The OUR MPLS partnership of 25 community organizations working on racial equity issues first came together after the 2013 Minneapolis elections to develop a racial equity agenda for the city. In early 2014, they shared their agenda with the newly elected mayor and other elected leaders, many of whom ran on a racial equity platform. Two years later, Minneapolis still faces some of the worst disparities in the nation in employment, education, incarceration, and more. The city made national headlines for the shooting death of an African American man by Minneapolis police, and the community response through sustained protests and calls for changes in policy and practice. The OUR MPLS partners came together in January 2016 to announce the development of a community-led racial equity report card on the City of Minneapolis, the Minneapolis Parks and Recreation Board, and the Minneapolis Public Schools that will be released in the Fall of 2016. This is the first city-level report card on racial equity and builds on Voices' 10-year history of producing the Legislative Report Card on Racial Equity. This session will offer the chance to learn about the process of developing the report card, the methodology, and the importance of community-driven research in changing narratives, driving policy change, and holding elected officials accountable for racial equity commitments and leadership. The session will offer practical advice, a methodology template, and the inspiration for local grassroots organizers to lead similar strategies in their communities.
A major demographic shift is at hand in the United States: Latinx are slated to become the majority. On this shifting ground, the US Census Bureau no longer categorizes Latino/Hispanic as a race. Meanwhile organizers, advocates and community leaders are struggling with immediate threats and challenges that impact Latino/a/x people. Join three Latina leaders to discuss the trends and obstacles in addressing the needs of Latinx communities while grappling with questions of identity, allegiance and intersecting oppressions.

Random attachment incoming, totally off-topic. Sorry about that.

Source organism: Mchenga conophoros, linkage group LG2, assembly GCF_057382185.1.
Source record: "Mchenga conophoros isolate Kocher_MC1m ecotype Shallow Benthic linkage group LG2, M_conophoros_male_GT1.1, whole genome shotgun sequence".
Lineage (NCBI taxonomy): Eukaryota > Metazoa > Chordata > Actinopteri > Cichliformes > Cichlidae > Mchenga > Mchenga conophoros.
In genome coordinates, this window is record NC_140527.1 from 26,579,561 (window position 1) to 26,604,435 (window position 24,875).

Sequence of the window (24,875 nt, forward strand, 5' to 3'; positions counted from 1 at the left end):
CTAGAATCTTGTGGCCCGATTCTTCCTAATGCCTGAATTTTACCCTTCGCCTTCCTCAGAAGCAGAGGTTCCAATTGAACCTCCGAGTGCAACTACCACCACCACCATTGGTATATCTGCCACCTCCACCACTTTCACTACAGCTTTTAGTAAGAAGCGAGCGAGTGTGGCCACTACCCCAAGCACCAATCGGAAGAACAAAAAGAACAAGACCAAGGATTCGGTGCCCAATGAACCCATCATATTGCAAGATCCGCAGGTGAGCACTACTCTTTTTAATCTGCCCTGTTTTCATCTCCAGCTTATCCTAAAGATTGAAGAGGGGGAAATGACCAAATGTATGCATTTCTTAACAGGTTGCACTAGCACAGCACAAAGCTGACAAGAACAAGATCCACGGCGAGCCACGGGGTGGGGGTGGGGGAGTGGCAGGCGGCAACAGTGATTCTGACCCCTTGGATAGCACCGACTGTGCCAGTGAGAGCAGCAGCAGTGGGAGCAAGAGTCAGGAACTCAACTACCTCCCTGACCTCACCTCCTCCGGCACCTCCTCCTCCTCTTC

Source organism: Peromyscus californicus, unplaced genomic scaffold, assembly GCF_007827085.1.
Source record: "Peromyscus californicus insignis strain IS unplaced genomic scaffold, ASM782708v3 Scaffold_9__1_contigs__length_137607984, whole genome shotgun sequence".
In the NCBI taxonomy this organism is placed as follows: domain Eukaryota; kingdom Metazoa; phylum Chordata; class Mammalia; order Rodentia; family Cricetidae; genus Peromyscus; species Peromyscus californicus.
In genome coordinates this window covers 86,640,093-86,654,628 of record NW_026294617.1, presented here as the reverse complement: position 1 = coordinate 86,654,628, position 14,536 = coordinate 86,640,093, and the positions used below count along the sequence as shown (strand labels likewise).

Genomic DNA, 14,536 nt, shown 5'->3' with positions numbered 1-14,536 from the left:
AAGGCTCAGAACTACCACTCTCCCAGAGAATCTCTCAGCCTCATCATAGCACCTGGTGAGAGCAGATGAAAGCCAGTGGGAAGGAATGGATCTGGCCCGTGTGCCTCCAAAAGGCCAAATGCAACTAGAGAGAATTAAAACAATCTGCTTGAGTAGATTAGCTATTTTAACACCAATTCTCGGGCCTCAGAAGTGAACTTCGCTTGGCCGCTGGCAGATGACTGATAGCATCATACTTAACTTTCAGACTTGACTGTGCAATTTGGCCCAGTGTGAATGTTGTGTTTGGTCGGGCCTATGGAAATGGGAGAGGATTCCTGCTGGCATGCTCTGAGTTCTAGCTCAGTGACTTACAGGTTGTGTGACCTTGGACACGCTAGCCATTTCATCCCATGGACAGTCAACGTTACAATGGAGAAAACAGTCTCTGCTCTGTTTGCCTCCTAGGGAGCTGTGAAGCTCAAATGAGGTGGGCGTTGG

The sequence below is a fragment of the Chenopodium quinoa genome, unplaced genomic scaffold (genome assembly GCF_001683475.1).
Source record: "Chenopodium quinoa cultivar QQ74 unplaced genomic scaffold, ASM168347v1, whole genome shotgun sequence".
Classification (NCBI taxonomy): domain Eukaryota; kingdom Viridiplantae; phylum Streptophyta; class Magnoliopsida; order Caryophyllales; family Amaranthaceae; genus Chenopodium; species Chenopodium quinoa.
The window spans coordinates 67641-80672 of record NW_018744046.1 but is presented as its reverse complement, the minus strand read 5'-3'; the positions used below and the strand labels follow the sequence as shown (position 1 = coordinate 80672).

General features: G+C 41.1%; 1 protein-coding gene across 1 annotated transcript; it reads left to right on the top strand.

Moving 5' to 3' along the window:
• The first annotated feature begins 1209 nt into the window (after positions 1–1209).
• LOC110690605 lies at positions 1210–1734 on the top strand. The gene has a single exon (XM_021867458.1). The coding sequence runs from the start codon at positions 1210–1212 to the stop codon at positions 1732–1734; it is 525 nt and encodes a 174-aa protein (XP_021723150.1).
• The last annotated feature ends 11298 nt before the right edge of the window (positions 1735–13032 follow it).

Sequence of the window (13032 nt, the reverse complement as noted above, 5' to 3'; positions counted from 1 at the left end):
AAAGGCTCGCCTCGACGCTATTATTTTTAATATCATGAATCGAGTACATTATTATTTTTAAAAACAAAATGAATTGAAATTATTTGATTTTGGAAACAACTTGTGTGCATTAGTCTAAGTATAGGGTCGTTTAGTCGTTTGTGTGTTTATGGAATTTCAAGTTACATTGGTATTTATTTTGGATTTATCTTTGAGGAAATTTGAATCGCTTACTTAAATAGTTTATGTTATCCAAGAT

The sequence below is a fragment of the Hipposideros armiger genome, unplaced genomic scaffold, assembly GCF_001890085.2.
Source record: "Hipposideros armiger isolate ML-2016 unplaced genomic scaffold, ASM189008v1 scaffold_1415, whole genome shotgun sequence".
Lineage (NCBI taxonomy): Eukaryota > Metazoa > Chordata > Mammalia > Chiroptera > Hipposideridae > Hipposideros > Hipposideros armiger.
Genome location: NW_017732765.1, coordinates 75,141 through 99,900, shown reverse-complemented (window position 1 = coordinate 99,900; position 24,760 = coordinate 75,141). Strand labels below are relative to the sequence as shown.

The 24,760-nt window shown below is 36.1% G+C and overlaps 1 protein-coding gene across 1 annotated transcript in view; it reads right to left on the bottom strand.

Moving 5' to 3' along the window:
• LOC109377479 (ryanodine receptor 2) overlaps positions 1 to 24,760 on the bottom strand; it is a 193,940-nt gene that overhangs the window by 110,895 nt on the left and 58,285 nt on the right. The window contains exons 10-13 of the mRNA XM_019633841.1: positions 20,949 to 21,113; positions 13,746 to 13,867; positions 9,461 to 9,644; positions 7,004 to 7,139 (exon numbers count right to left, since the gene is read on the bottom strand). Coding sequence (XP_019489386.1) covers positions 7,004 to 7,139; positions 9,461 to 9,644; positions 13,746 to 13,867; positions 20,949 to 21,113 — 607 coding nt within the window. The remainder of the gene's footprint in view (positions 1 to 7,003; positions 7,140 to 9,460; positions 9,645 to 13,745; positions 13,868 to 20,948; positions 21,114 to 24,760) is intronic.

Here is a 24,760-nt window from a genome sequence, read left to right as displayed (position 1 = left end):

This session will provide an introduction to the role, responsibilities and opportunities for government to advance racial equity. It will highlight national best practices that normalize racial equity as a key value, operationalize racial equity via new policies and practices, and organize, both internally and in partnership with other institutions and the community. Across the country, we know that race predicts how well one will fare across all indicators for success, including housing, transportation, health, education, criminal justice, jobs, and the environment. We also know that actions of government created and have maintained racial inequities. To advance racial equity, the fundamental transformation of government is necessary.
The session will include an overview of shared terminology and use of racial equity tools that can be used in decisions relating to policies, practices, programs and budgets. We will focus on an “inside-outside” strategy that highlight the potential for maximizing impact. Nelson and Harris will highlight the important roles of community, government staff and elected leaders. This will be a great opportunity to join with others from across the country to leverage the power of government to advance racial equity and increase success for all of our communities.